A 33-year-old blogger and member of Russia’s Libertarian Party, Mikhail Svetov hosts a YouTube channel where he discusses libertarian ideas with guests, including oppositionist Ildar Dadin, Barnaul resident Maria Motuznaya (now on trial for sharing supposedly extremist online memes), former Yekaterinburg Mayor Evgeny Roizman, and former Deputy Energy Minister Vladimir Milov. At the time of this writing, Svetov’s YouTube channel has amassed more than 102,100 subscribers and 7.1 million views.
On Sunday, September 9, Svetov joined a protest in St. Petersburg promoted by anti-corruption activist Alexey Navalny against the government’s plan to raise Russia’s retirement age. City officials initially granted and later withdrew a rally permit, claiming that a burst water pipe made the original venue unsafe for a mass protest. Several thousand people turned out, nonetheless, and police ultimately detained more than 450 demonstrators.
On Sunday, Svetov appeared on Alexey Navalny’s live YouTube broadcast and “live tweeted” photos from on the ground in St. Petersburg. At 6 p.m., two police officers grabbed Svetov and escorted him into a police van, charging him with the misdemeanor offense of violating regulations on public assemblies.
Svetov spent the night in jail. On Monday, September 10, his case went before St. Petersburg’s Kirov District Court, which returned his mobile phone during the hearing, allowing him to live-tweet his own trial. The judge refused to let him or his lawyer call any witnesses, and his attorney was given just five minutes to read over the case materials.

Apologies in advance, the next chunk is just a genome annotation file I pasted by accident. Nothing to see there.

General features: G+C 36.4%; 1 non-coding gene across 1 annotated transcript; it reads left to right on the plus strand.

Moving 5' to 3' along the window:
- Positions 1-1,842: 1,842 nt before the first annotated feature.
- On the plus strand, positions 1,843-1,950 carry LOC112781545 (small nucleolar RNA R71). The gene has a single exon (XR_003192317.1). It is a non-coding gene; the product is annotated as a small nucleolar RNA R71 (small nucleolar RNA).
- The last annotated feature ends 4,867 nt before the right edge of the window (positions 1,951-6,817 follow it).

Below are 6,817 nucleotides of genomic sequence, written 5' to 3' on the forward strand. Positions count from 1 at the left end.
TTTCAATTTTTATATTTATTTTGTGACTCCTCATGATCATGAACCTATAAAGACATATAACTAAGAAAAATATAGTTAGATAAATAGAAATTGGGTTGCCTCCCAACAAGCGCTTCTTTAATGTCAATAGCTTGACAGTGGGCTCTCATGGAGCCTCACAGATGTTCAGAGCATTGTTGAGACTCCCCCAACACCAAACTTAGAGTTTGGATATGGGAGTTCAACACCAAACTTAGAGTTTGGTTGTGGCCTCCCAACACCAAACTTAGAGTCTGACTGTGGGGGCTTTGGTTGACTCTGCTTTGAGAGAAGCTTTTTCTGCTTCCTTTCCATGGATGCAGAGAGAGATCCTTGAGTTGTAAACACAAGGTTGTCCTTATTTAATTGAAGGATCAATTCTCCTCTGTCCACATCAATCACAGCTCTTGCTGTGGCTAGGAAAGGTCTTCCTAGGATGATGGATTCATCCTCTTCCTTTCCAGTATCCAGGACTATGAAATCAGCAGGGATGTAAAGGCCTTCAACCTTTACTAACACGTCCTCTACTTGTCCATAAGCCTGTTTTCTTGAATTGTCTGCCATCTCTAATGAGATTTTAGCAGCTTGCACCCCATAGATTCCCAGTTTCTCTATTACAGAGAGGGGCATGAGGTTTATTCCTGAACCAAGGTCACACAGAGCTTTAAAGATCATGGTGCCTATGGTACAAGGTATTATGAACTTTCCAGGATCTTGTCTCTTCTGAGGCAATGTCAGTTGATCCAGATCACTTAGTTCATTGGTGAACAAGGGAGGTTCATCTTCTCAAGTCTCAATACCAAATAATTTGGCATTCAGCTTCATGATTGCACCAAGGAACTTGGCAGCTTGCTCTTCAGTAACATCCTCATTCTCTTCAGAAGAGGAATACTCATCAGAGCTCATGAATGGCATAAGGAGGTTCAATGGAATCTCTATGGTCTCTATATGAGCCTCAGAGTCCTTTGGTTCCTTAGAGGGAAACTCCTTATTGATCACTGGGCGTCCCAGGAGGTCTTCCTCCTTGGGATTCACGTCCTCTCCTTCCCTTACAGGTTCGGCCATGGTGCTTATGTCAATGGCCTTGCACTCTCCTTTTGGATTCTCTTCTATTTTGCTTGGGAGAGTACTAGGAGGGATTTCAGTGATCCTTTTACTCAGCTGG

Svetov was ultimately sentenced to 10 days in jail — twice as long as the punishment for Anastasia Orlova, the activist who actually organized the protest in St. Petersburg. The aggravating circumstance in Svetov’s case was an unpaid 2,000-ruble ($30) fine imposed in June 2018 for supposedly displaying Nazi symbols in public in Moscow in June 2017 at 25 Polikarpova Street. Svetov denies any knowledge of this case, saying he hadn’t heard about the conviction, the fine, or the address in question until his hearing on Monday.
Speaking in court, Svetov suggested that the case might have been launched in May 2018, after he helped organize a demonstration in Moscow on April 30, 2018, in support of Internet freedom and the censored instant messenger Telegram. Twitter users were quick to point out that one of Svetov’s YouTube videos does in fact partially show a swastika, but the video was posted well after June 2017, when he supposedly broke the law.
Libertarian Party spokesperson “Sonya Blade” tweeted a screenshot from the St. Petersburg public database of administrative offenses, showing that the records for the “Swastika incident” don’t match Mikhail Svetov’s patronymic or home address.
“I wish I knew what’s actually at this address,” Mikhail Svetov managed to tweet from court, before the judge ordered his arrest and confiscated his phone once again.